Author: Marvin Montefrio, Wolfram Dressler
Any views expressed in this article are those of the author and not of Philippine Statistics Authority.
Rapidly expanding oil palm plantations threaten indigenous lands and food security in Palawan, the Philippines’ last ecological frontier.
At last count, at least 9,000 hectares of land have been cleared, claimed and planted to oil palm in southern Palawan, the justification being that the oil from the plantations and labor opportunities offer “inclusive,” “sustainable” and “green” development opportunities. Research by the Coalition Against Land Grabbing and its NGO partners point to major renewed interest in ramping up the financial and capital investments in oil palm expansion in both Palawan and Mindanao (https://www.rainforest-rescue.org/petitions/1089/we-need-our-land-not-oil-palms).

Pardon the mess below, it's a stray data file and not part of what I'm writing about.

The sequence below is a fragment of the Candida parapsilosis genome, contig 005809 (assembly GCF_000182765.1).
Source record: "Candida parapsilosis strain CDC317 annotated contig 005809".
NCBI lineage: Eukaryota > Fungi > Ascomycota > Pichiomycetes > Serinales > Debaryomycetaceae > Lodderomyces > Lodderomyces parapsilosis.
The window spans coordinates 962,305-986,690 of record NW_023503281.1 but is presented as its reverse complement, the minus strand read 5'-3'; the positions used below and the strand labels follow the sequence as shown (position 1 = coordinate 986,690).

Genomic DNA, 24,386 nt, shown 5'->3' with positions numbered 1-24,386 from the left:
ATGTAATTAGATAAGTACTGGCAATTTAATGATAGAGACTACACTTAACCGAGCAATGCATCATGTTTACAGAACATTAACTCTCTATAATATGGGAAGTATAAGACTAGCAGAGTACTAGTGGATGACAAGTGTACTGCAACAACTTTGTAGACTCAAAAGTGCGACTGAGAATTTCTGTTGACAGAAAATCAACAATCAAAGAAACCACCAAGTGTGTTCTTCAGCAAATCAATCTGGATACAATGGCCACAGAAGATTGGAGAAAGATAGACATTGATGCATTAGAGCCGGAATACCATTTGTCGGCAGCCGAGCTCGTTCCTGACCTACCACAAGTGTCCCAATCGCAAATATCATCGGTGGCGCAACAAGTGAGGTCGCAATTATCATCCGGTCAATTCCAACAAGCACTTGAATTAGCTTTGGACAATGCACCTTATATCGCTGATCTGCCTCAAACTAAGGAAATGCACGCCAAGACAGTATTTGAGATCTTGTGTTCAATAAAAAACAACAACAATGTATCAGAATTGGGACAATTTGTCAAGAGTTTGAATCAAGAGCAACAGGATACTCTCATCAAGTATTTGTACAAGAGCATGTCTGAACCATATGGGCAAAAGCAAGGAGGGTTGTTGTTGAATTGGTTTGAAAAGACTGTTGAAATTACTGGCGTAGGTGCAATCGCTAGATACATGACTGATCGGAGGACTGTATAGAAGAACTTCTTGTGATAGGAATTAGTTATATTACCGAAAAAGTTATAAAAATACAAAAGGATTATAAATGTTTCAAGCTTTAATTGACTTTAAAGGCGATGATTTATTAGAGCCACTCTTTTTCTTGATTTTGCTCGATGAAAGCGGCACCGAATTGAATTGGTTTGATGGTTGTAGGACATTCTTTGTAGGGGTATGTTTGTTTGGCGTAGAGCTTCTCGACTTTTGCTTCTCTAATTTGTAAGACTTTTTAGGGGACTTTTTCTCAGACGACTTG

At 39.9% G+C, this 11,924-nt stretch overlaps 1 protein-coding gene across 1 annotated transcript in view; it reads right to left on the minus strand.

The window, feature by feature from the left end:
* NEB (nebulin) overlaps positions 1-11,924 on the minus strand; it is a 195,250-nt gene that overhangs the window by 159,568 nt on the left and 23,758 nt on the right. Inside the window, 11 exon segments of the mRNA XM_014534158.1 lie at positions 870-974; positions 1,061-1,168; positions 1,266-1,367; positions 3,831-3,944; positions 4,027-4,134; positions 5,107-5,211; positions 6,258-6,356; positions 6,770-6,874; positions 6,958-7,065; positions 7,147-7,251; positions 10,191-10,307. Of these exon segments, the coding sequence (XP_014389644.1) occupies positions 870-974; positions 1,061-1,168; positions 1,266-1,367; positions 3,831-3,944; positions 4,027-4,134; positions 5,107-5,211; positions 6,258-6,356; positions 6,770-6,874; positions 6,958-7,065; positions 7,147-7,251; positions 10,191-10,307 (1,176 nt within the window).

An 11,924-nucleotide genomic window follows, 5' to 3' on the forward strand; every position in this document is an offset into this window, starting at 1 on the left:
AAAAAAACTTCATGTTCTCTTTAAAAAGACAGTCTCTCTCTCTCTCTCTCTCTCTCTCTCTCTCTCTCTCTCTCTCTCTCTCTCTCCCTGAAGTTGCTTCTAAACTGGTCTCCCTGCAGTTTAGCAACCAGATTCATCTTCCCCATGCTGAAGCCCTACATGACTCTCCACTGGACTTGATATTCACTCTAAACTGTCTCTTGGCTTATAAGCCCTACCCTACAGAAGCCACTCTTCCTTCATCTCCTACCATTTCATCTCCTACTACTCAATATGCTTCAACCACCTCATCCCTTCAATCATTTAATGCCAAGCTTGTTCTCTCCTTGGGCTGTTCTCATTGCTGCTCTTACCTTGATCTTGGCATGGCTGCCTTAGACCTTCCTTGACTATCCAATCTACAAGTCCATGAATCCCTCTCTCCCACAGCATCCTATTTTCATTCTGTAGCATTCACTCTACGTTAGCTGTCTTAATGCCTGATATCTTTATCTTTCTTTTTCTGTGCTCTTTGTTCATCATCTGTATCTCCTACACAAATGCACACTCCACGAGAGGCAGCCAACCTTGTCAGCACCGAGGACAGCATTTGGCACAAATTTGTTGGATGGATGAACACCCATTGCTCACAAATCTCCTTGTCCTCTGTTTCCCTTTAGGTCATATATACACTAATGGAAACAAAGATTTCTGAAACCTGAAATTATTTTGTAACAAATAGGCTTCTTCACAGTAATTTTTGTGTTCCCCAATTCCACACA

In a forthcoming paper in the international journal Development and Change, we show that the customary food security of the indigenous Pala’wan is being threatened by interrelated dynamics:
As oil palm expands into lower sections of upland areas, plantations claim and destroy indigenous swidden farms (uma) that feed families.
Paralleling the forest plunder in Indonesia and Malaysia, oil palm expansion in Palawan is unfolding at an alarming rate and with devastating consequences: Oil palm is destroying Palawan’s forests, encroaching on ancestral domains and, increasingly, threatening the indigenous peoples’ food security.